Your most recent project, The Human Web, has a lot going on. Musically, there’s a great deal happening in terms of the instrumentation, the layers of sound, and the improvisational nature of it. Thematically, you’re taking on heavy ideas: technology, mental health, and personal trauma. Why did you choose to examine these concepts through the lens of jazz and contemporary dance, and what are you hoping people take away from this album?
Remigi: The Human Web represents my own healing process as to my experience with eating disorders. I’ve always wanted to use music as a tool to process, heal, and share personal trauma. It took years to find the courage to talk openly about something so private and deep, and I really hope this work will raise awareness about this mental illness, outlining how the internet and social media can distort reality and trigger harmful consequences for physical and mental health.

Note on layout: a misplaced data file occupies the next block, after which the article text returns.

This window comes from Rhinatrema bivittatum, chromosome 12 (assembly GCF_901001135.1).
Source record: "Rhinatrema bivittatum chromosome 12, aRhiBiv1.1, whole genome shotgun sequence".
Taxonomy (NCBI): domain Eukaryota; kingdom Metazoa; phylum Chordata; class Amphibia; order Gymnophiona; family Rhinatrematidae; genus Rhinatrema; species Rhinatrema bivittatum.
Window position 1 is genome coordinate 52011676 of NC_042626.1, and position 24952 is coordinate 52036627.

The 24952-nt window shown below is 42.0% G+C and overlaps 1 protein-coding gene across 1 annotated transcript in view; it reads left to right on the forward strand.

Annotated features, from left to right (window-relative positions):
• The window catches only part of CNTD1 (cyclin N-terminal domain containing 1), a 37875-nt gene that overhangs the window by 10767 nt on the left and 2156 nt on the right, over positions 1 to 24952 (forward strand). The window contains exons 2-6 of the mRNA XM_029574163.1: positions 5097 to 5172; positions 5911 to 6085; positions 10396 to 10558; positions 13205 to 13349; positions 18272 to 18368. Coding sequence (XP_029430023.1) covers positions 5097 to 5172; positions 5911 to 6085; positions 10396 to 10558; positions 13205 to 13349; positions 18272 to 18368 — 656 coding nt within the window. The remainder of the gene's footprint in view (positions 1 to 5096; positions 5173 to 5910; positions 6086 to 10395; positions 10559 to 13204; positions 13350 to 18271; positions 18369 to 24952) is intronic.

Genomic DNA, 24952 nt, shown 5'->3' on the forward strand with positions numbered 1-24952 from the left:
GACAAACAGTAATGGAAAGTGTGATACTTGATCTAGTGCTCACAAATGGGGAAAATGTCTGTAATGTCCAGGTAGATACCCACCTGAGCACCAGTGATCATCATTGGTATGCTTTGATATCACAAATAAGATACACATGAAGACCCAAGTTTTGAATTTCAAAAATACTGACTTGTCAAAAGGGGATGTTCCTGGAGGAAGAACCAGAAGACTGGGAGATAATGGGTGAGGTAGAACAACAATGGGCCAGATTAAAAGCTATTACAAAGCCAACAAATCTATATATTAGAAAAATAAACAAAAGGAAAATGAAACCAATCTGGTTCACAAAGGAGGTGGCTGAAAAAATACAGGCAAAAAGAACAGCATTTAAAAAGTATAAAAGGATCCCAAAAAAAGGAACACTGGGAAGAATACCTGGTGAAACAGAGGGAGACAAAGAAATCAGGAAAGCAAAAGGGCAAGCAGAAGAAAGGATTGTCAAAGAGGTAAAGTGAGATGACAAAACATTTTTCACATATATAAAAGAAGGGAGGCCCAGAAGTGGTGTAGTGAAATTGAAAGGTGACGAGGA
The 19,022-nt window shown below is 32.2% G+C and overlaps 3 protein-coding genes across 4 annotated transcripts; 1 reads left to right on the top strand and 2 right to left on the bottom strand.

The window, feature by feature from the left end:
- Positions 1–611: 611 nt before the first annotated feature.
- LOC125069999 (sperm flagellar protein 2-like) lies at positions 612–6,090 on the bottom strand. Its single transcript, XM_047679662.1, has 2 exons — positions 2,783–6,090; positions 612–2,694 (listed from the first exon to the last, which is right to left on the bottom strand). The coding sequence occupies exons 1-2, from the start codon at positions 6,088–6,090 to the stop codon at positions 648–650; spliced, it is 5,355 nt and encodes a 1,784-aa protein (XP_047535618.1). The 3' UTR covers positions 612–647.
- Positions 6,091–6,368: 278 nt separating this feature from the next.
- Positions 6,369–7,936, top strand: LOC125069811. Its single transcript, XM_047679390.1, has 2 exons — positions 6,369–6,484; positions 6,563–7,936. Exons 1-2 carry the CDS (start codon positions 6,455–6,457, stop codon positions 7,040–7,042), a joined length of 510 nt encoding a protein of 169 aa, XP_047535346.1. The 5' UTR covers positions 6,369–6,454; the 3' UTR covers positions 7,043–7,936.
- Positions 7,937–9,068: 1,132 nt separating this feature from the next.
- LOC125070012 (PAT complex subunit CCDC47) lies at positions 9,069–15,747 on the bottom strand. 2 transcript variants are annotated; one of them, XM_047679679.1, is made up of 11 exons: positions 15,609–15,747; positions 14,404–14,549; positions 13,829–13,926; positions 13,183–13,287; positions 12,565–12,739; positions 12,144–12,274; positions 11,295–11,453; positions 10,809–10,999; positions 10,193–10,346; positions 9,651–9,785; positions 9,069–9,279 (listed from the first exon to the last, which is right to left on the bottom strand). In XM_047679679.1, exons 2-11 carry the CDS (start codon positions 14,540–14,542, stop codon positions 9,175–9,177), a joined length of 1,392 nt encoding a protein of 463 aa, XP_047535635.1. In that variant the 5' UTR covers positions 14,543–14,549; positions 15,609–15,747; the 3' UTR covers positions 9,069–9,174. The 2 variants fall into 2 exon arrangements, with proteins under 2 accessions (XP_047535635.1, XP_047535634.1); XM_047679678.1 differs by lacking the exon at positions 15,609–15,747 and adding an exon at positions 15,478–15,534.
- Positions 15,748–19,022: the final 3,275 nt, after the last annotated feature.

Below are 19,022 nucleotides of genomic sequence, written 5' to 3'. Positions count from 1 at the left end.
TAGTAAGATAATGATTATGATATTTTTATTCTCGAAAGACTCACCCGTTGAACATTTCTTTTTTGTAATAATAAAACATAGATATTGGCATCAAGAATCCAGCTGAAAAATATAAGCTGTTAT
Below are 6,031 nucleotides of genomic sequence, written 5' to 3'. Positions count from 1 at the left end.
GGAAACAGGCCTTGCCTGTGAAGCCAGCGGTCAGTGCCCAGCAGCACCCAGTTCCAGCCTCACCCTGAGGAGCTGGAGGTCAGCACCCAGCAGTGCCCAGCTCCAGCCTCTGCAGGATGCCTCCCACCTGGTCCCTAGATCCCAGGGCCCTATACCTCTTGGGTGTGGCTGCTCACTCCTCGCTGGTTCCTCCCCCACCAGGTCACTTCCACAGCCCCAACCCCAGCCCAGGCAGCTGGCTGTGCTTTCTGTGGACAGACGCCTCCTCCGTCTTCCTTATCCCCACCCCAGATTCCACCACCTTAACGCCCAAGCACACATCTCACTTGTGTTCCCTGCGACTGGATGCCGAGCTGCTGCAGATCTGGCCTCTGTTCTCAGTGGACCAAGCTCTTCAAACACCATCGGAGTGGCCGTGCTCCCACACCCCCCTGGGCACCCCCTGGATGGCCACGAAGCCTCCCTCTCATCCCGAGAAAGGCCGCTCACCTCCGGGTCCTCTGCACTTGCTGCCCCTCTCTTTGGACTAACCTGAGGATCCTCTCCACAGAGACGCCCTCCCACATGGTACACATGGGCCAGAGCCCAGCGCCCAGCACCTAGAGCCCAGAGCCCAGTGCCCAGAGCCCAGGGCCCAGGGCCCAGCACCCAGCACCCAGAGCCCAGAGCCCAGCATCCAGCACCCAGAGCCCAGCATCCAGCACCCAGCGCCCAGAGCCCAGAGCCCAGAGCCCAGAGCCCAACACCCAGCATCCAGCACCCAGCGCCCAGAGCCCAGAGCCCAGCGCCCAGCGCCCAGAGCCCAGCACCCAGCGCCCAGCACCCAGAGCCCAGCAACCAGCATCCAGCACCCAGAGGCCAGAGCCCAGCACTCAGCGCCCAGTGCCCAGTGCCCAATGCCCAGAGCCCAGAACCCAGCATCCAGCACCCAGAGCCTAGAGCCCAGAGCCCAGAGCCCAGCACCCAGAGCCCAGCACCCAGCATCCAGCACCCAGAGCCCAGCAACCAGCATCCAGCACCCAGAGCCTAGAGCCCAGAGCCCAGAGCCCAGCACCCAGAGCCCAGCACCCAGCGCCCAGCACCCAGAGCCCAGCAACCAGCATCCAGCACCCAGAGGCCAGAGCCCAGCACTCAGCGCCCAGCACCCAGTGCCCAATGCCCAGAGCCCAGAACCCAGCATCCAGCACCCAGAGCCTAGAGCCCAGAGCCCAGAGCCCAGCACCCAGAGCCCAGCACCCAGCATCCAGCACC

As this dangerous mental illness often involves a profound physical change, dance seemed to be the performative art that could best describe this process through body movements and facial mimicry. In October 2021, we shot The Human Web at Splendor cultural center in Amsterdam with Italian dancer and co-choreographer Clotilde Cappelletti and Dutch dancers Hannah van den Berg and Mayke van Veldhuizen. They made such a beautiful contemporary dance improvisation on my music that I not only used the footage for my culminating experience at Berklee, but I decided to utilize the video as promotional material for my album release.
A recent study from the scientific journal Nature suggests that higher social media use correlates with lower satisfaction in life, especially in teenagers. We have seen stories about “TikTok brain” and the app’s impact on young people. What role does jazz and music have in your life in terms of helping you reconnect with yourself and the people around you?